SO, I finally took the time and courage and canceled it just this month.

Turns out, the stuff I was using? Is still there (part of its “free” version). What a weight off my shoulders! I only wish I had nixed it sooner.

The second subscription? I was paying $12/month for something that, again, turns out I was only using the free parts of.

That’s like $32/month in savings shaved from my business costs!  

15. Divide the Cat Can of “Treats” into Thirds

We have one kitty cat (Danny Boy), who, each day around 4:00 p.m., squeaks and meows his little heart out to get his paws on some “treats”.

A “treat” to him is some of the canned, wet cat food.

But instead of handing him over an entire can? We use just 1/3 of it and put it into his dish. That way, each can of wet cat food lasts us for three days.

(You can just buy one of these nifty can lids so that there’s no mess or smell from keeping an unused portion of cat food in your fridge. It’ll pay for itself in, like, two weeks if you go from using one can a day to one every three days!).

16. Eating through Our Freezer

One of the things we realized when we knew we were about to move was the sheer amount of forgotten food in our freezer.

Because of that experience, we’re more committed now to actually eating leftovers and frozen food we’ve stashed away.

For example, we noticed we have less and less room in our freezer in the last month.

SO, instead of continuing to buy more food for it, we simply put a moratorium on buying meats and such until we eat through what we have. Hello, grocery savings!

In the last week, we’ve eaten:

  • Chili baked potatoes from a batch of chili we froze a while ago
  • Breakfast sausage we had left over from several months ago that we had forgotten about (paired with some homemade waffles)
  • Chicken enchiladas using frozen hatch chilis found in the recesses of our top freezer shelf

It’s actually pretty fun to see what’s in there (haha! We feel blessed, that’s for sure). Not only that, but our grocery bill over the last two weeks has gone down by about $100 because of the moratorium.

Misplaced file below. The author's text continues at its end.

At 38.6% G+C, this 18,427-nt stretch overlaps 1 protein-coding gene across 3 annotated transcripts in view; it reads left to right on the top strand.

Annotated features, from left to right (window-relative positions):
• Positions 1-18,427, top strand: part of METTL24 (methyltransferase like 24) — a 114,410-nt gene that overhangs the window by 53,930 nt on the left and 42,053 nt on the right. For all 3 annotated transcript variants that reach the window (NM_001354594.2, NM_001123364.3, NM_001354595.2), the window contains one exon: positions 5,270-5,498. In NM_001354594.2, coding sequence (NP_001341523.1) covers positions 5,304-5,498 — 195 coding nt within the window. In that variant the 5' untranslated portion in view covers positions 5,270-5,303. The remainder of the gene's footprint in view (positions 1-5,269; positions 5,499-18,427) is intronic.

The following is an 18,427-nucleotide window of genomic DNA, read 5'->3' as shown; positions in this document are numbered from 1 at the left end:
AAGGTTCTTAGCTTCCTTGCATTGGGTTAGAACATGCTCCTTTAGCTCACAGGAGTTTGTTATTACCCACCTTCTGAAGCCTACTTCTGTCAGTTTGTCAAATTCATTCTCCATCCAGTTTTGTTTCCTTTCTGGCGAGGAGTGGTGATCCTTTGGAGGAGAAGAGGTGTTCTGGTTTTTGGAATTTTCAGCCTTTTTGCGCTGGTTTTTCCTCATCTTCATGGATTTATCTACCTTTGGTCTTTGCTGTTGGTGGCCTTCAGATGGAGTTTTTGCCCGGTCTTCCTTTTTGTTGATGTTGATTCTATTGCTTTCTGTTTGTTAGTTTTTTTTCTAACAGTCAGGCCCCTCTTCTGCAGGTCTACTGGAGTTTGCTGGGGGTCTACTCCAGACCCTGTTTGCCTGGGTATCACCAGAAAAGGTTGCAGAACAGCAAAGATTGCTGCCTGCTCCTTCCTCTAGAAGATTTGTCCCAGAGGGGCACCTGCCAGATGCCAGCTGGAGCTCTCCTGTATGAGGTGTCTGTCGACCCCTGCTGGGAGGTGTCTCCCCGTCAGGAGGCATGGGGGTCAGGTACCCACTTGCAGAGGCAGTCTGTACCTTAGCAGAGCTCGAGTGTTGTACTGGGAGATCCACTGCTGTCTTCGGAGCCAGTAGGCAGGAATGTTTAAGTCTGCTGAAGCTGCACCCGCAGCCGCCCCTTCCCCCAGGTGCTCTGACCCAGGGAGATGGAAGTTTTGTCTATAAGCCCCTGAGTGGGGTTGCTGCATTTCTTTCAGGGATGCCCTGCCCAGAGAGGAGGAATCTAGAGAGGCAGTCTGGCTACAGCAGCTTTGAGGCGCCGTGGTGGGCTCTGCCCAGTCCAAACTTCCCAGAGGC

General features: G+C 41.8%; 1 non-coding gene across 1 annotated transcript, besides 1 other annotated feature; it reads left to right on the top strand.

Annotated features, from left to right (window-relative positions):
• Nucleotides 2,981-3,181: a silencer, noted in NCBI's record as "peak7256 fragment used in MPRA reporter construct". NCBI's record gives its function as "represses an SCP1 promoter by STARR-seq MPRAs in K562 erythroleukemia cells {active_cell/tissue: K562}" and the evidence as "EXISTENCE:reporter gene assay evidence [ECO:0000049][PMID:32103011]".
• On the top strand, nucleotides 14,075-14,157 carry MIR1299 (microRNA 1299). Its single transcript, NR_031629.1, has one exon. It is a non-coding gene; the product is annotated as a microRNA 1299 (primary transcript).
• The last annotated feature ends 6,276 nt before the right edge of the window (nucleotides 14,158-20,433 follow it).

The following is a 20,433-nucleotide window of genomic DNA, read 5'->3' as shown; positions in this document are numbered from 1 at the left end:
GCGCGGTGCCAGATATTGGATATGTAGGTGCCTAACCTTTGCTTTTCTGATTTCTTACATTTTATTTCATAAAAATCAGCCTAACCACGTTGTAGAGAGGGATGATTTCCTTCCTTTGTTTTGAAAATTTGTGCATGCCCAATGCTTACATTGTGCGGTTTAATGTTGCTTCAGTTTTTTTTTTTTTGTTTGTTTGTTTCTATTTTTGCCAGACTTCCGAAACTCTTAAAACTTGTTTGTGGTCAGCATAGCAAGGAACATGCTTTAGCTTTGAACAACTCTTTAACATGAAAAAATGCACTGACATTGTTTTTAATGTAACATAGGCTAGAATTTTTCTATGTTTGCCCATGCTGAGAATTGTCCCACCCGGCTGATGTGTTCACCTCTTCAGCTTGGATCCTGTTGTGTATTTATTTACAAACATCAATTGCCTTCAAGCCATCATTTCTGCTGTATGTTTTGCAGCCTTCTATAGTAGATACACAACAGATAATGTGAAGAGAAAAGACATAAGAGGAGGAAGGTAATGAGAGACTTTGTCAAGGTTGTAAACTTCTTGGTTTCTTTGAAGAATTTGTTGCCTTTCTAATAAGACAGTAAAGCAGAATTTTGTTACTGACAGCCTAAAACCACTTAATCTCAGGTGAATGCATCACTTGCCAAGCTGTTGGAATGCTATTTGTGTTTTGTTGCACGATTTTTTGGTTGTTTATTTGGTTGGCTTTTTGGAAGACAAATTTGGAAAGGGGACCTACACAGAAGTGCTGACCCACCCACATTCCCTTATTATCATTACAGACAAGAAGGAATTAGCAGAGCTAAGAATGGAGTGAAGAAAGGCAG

17. Rearranged My Office Instead of Buying New Lighting

I’m going to be getting back into video soon with my other brand on teaching kids about money, Money Prodigy. But there’s just one problem: my new office has terrible lighting.

And the way it was arranged wasn’t helping the matter.

Instead of having to buy a bunch of different lighting components (I own a few already from a few years ago, but I’d have to buy more), I spent 1.5 hours last week rearranging my office so that natural light from the one window lights up my face.

It’s better for video lighting quality, anyway, and certainly saved me on both lighting costs AND electricity.

Hint: if I did need to purchase new furniture? I'd know where to buy good quality furniture cheap.

Welllll…did you see at least 5 frugal habits you want to pick up as your own? Which ones? Please share your own daily frugal habits and frugal examples in the comments below. We can all learn from each other. Also, be sure to check out more with these 67 frugal living tips with a big impact.

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Amanda L Grossman

Personal Finance Writer and CEO at Frugal Confessions, LLC
Amanda L. Grossman is a writer and Certified Financial Education Instructor, Plutus Foundation Grant Recipient, and founder of Frugal Confessions. Over the last 13 years, her money work has helped people with how to save money and how to manage money. She's been featured in the Wall Street Journal, Kiplinger, Washington Post, U.S. News & World Report, Business Insider, LifeHacker, Real Simple Magazine, Woman's World, Woman's Day, ABC 13 Houston, Keybank, and more. Read more here or on LinkedIn.